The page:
What we mean by happiness or subjective wellbeing is people’s evaluations of their life; how they feel about it and how they appraise it. … One way is to just sit back and think about life and wonder is my life as it should be – that is life satisfaction.
Happiness is caused by relationships, goals and habits –and not by lots of money.
Life is, to many people, mysterious and even miraculous. For us all, existence comes to an end proverbially rapidly. En route to death, and perhaps in contemplation of it, many will experience existential angst, cosmic loneliness and a search for meaning. Challenges and difficulties will be encountered by everyone. As former prime minister Julia Gillard remarked to her supporters after being deposed, shit happens.
Linking us all in the face of certain death and inevitable misfortune is the desire, and arguably the need, to be happy. Happiness is a notion we all grasp, but one that can be hard to define. It is a state that can be elusive – and then devilishly difficult to maintain. It is hugely important to the quality of our brief existence, and for many is central to the very purpose and meaning of life. Continue reading “Bad things will happen to us all, but we can actually choose to be happy.”
Is it important what you spend your money on in terms of your own happiness?
A stunning (and important) piece from Michael Norton at TEDx Cambridge — ‘Can Money Buy Happiness?’ Surprisingly the answer is ‘yes’ but in the most fascinating way. Uncover some great research and enjoy the fun way Michael presents it.
Is it more money, a new car, a promotion at work? Sometimes we get lost in the materialism that’s all around us and forget that happiness really lies within ourselves.
If we take a moment to reflect, our eyes can be opened to the joy behind what may seem on the surface, at least, to be the stumbling blocks in our lives.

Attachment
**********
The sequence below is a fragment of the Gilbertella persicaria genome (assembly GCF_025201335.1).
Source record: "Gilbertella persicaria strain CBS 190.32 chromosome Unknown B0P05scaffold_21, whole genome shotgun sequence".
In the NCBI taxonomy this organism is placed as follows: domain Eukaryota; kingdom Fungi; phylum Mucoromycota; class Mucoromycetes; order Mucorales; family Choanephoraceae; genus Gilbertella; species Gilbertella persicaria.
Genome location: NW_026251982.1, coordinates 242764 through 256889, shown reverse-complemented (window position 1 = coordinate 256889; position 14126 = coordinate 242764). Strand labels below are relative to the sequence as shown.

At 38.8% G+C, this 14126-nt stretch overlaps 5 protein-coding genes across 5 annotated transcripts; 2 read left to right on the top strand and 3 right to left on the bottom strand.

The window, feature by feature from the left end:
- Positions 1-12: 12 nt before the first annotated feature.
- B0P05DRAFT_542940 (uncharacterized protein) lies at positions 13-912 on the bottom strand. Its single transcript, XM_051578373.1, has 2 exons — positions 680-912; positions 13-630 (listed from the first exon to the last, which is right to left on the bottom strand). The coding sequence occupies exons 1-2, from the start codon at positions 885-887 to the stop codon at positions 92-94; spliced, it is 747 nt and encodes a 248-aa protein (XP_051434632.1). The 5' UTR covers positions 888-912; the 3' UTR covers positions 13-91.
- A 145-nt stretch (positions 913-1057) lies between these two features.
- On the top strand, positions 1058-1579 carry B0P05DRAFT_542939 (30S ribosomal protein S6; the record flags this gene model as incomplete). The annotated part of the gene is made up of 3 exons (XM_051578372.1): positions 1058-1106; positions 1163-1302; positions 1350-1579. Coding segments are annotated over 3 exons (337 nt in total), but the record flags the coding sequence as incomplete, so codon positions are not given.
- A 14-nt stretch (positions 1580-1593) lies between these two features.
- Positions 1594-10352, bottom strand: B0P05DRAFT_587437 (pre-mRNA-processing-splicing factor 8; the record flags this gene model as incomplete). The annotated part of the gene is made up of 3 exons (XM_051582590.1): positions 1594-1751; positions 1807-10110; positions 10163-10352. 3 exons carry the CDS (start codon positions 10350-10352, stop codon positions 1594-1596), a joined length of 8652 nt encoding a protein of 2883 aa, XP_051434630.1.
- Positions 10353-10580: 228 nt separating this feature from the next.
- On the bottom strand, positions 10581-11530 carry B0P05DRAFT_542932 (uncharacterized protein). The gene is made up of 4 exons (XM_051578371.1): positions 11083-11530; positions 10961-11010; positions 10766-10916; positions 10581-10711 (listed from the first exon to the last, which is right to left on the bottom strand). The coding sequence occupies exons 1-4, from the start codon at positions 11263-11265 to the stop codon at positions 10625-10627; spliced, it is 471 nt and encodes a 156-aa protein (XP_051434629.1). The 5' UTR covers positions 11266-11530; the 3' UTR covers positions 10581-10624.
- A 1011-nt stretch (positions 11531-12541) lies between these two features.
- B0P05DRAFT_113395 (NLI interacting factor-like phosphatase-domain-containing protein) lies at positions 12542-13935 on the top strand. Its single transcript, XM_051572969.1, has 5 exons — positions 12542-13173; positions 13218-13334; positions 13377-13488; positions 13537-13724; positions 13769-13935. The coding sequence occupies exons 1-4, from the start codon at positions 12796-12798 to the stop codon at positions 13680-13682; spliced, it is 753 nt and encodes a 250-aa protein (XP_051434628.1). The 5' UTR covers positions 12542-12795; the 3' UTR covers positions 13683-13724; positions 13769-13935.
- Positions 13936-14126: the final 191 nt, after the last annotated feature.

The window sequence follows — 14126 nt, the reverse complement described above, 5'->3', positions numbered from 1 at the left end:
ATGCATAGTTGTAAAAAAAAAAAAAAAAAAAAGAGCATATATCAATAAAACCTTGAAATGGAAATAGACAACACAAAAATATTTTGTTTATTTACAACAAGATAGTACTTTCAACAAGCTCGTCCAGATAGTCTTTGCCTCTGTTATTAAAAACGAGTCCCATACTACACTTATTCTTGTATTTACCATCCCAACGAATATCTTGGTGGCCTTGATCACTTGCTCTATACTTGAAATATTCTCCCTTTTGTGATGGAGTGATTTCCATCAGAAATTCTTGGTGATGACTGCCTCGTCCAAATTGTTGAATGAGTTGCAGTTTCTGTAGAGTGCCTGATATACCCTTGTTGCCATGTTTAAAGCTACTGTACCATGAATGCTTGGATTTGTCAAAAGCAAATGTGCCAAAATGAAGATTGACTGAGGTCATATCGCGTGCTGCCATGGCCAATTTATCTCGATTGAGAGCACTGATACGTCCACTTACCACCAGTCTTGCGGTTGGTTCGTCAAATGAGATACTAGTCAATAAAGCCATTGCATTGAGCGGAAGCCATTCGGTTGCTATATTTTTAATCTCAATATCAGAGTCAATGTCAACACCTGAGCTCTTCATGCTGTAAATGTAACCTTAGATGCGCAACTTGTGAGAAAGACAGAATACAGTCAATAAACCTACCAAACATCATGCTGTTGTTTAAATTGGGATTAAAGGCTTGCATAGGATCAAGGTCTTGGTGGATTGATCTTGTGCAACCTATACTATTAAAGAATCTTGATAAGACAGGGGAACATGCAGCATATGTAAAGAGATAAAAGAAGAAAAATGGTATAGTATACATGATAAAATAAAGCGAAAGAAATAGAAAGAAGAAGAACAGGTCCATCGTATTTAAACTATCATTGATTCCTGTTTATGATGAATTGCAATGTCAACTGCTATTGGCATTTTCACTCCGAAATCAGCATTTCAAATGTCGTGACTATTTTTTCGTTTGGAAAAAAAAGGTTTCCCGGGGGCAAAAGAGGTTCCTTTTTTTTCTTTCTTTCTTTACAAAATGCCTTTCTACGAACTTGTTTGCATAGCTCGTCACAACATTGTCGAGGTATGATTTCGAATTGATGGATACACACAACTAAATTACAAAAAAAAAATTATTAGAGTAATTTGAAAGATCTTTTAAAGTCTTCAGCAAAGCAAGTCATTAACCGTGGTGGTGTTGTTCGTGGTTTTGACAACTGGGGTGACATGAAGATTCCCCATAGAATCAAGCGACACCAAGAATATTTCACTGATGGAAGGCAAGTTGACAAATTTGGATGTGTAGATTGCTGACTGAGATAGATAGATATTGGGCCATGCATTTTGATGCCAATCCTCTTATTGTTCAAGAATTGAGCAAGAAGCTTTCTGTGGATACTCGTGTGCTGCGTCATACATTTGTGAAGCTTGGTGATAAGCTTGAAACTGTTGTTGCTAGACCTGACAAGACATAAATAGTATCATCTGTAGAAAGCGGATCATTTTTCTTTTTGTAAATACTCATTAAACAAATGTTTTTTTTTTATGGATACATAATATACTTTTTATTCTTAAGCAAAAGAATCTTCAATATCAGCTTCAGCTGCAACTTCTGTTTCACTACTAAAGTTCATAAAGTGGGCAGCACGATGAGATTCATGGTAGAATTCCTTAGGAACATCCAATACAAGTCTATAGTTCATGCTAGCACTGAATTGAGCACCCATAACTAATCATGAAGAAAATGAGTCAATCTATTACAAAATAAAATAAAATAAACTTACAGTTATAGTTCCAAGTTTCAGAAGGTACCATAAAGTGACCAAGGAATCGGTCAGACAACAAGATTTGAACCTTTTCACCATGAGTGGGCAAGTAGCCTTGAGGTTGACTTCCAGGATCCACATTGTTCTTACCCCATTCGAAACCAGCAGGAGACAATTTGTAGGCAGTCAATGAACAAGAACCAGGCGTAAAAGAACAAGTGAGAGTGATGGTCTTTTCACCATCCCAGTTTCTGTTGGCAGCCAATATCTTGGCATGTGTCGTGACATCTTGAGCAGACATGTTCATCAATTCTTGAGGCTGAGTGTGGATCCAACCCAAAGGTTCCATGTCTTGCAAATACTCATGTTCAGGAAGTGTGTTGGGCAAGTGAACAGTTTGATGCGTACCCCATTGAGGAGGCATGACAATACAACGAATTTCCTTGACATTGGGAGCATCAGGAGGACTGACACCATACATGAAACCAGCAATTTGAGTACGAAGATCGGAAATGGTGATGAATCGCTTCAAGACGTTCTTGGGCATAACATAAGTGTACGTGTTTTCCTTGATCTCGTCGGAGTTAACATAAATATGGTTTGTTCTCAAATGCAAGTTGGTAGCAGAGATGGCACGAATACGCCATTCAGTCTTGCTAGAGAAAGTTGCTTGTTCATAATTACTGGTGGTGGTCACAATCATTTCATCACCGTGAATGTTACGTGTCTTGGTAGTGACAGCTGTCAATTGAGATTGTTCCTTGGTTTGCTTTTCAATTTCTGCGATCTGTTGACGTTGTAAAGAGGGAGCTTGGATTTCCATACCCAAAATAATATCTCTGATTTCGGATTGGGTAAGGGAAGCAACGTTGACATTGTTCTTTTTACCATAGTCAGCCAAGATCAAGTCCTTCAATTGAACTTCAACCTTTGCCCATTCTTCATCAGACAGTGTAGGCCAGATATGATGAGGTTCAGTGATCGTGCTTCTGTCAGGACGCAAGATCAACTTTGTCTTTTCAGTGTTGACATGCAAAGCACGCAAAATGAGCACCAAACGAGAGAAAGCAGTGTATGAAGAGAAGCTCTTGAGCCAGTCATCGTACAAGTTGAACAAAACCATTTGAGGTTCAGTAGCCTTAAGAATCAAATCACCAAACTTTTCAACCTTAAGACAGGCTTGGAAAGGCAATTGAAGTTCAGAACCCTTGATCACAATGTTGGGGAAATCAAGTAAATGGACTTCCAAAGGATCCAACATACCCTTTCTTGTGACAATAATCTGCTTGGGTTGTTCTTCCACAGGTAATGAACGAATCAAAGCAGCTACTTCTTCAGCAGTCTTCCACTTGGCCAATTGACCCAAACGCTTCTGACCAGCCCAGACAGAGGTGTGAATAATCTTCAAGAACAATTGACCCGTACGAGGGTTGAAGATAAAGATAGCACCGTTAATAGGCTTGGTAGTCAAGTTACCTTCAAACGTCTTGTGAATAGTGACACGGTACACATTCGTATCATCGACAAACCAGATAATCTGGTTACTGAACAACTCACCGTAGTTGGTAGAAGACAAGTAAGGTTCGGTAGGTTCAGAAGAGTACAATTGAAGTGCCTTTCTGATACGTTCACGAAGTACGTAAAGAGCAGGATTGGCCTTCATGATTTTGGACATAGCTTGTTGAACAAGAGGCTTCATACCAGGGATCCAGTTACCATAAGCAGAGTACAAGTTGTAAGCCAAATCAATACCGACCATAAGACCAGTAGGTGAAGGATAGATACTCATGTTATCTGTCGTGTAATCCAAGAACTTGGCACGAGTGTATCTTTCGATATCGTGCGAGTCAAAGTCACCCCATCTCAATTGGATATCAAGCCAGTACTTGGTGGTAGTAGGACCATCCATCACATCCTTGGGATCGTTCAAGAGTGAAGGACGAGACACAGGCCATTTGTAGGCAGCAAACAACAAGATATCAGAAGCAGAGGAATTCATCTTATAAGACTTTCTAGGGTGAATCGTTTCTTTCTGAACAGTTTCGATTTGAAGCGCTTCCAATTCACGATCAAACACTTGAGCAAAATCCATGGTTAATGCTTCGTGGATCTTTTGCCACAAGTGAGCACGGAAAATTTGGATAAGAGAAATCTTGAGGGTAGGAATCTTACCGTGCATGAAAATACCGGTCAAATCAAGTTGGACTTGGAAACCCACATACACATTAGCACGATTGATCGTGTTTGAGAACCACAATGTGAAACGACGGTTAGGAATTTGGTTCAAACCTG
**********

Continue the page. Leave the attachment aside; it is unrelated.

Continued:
A thankful spirit is a healthy spirit. As the twists and turns of life lead to feelings of being out of control, sometimes our attitude is all that we have control over…the following reflection may help you develop a thankful attitude. Sometimes life is all about how we look at it!
We all seem to be born with a tendency to be either jolly or morose or somewhere in between, says Grant, director of coaching psychology at the University of Sydney. We tend to return to that level of happiness, even after major setbacks or triumphs.
If you want to get fitter, you need to work at it. The same goes for becoming happier, a growing body of research shows.
Some of us might have been born happier than others, but all of us can increase our happiness – and science is showing us how.
“With happiness, people tend to think you’ve either got it or you haven’t,” says Sydney psychologist, Dr Tony Grant. “But that’s only partly true.”
We all seem to be born with a tendency to be either jolly or morose or somewhere in between, says Grant, director of coaching psychology at the University of Sydney. We tend to return to that level of happiness, even after major setbacks or triumphs. Continue reading “Get to work… on your happiness”